We found a way to replace worry with Tikkun Olam. In Judaism, one of the definitions for Tikkun Olam is human responsibility for fixing what is wrong with the world.  The things that I see wrong with the world are: LGBTQ youth doing poorly in school because they are distracted by the anxiety they experience of holding on to their secret or the harassment they experience being “out,” children (young and old) too afraid to come out, parents that are not accepting, strangers questioning parents’ abilities to parent, hate propagated in the name of religion, incorrect assumptions of what it means to be LGBTQ, the thought that being LGBTQ will hold you back and make you less than, homelessness, and hate crimes. We can little by little fix what is broken by speaking out against intolerance, attending school board meetings where anti-LGBTQ agendas are being introduced, signing a petition, writing government officials, volunteering with the LGBTQ community, and building up those LGBTQ individuals around us. My daughter has been advocating for the transgender community for a couple of years now through media and speaking engagements, by sitting on various committees, being involved with her GSA, and training school staff. She found her voice because we nurtured her power to use it to fix what is broken. I believe she has accomplished all of this because we had faith in her ability to live an extraordinary life.

I meet with parents who have children that identify as members of the LGBTQ community. So many parents simply feel lost, stuck,  or unsure of their feelings. There is nothing better than seeing these families move forward and support their children. They move from feeling powerless to powerful. I am also fortunate to meet people who share their stories and ask me advice on how to come out to their parents. It is such an intimate moment and I always get goosebumps, but most of all I am thankful that people feel they can look to me for help. Of course, I am only a parent with experience and compassion to share with others. Each one of us has this ability inside of ourselves, it is a matter of choice to share compassion. I give what I can of myself to fix what is broken.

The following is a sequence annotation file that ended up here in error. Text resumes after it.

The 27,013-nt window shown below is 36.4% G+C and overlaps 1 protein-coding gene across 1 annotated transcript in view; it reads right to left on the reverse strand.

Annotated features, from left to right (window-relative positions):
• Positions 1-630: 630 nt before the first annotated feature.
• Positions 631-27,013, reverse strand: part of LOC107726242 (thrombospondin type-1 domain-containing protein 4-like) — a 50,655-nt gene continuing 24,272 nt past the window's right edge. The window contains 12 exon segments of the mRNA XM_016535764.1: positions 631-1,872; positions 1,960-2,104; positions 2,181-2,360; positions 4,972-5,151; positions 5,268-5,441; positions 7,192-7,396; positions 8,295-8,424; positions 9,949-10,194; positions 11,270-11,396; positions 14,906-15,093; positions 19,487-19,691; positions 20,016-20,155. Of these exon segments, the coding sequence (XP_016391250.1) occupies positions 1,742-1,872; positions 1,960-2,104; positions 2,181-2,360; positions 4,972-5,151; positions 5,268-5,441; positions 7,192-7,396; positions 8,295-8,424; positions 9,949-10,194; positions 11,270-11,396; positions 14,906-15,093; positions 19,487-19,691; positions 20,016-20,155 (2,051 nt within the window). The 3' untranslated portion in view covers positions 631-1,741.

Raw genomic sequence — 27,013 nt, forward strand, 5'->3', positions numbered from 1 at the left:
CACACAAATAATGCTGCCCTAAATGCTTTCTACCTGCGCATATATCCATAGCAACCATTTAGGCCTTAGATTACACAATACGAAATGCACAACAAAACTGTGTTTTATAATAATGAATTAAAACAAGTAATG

To  those of you living in silence, sitting with your secret, struggling with your anxiety, waiting for the right time to come out, I hope you can find the people around you who will support and love you. I certainly know that in some families, unfortunately, it will not be safe for you to disclose where you fall on the LGBTQ spectrum. Your safety and well-being should always be considered most important. My heart aches for you because I know the silence is stifling your growth. Always remember that people can change and end up supporting you later. My plea and biggest suggestion is to find a support group. Most support groups’ mission statements will include a statement of anonymity for their attendees. Support groups can be a safe place to share stories and experiences, learn, watch others grow, and bond with the LGBTQ community. The first time we went as a family to support group, it felt like the biggest weight had been lifted from us. The group helped grow our confidence and pride for our new family. I want you to get involved with your school’s GSA or college LGBTQ community. If your school does not have a GSA then start one! Find a role model within the LGBTQ community that you can confide in. Not everyone has it in them to publicly advocate, but if you do then use your voice to empower yourself and your community.

When children, young and old, come out as part of the LGBTQ community, parents worry that this is a bad reflection on themselves. The reality is that the only reflection you should worry about is your own. Are you looking at a parent in the mirror that you can be proud of? Are you looking at a parent that won’t have to look back and ask, why didn’t I do better for my child? Are you the parent whose child’s high school counselor cried to me about her student, who can’t come out to their parents because they are too afraid? This counselor, who I just met, knows the most intimate detail of this child’s life and their parents don’t because they have created something in their home that makes it not safe for their child to live an authentic life. Do you want to contribute to what is broken, or do you want to build a world where LGBTQ individuals can reach their maximum potential and thrive? It is our responsibility to make the world a better place for our LGBTQ loved ones by starting at home. There is a saying, “Don’t be your child’s first bully.” Think about that for a minute. I am happy to say we were our child’s first ally. As a parent, I will never walk in my daughter’s shoes, but I will proudly walk next to her and always be thankful that my child had enough trust in us to come out as transgender. I wish all of the newly “out” people of the LGBTQ community happiness, courage, strength, love, peace, and power as you live your authentic lives.

Complete Article HERE!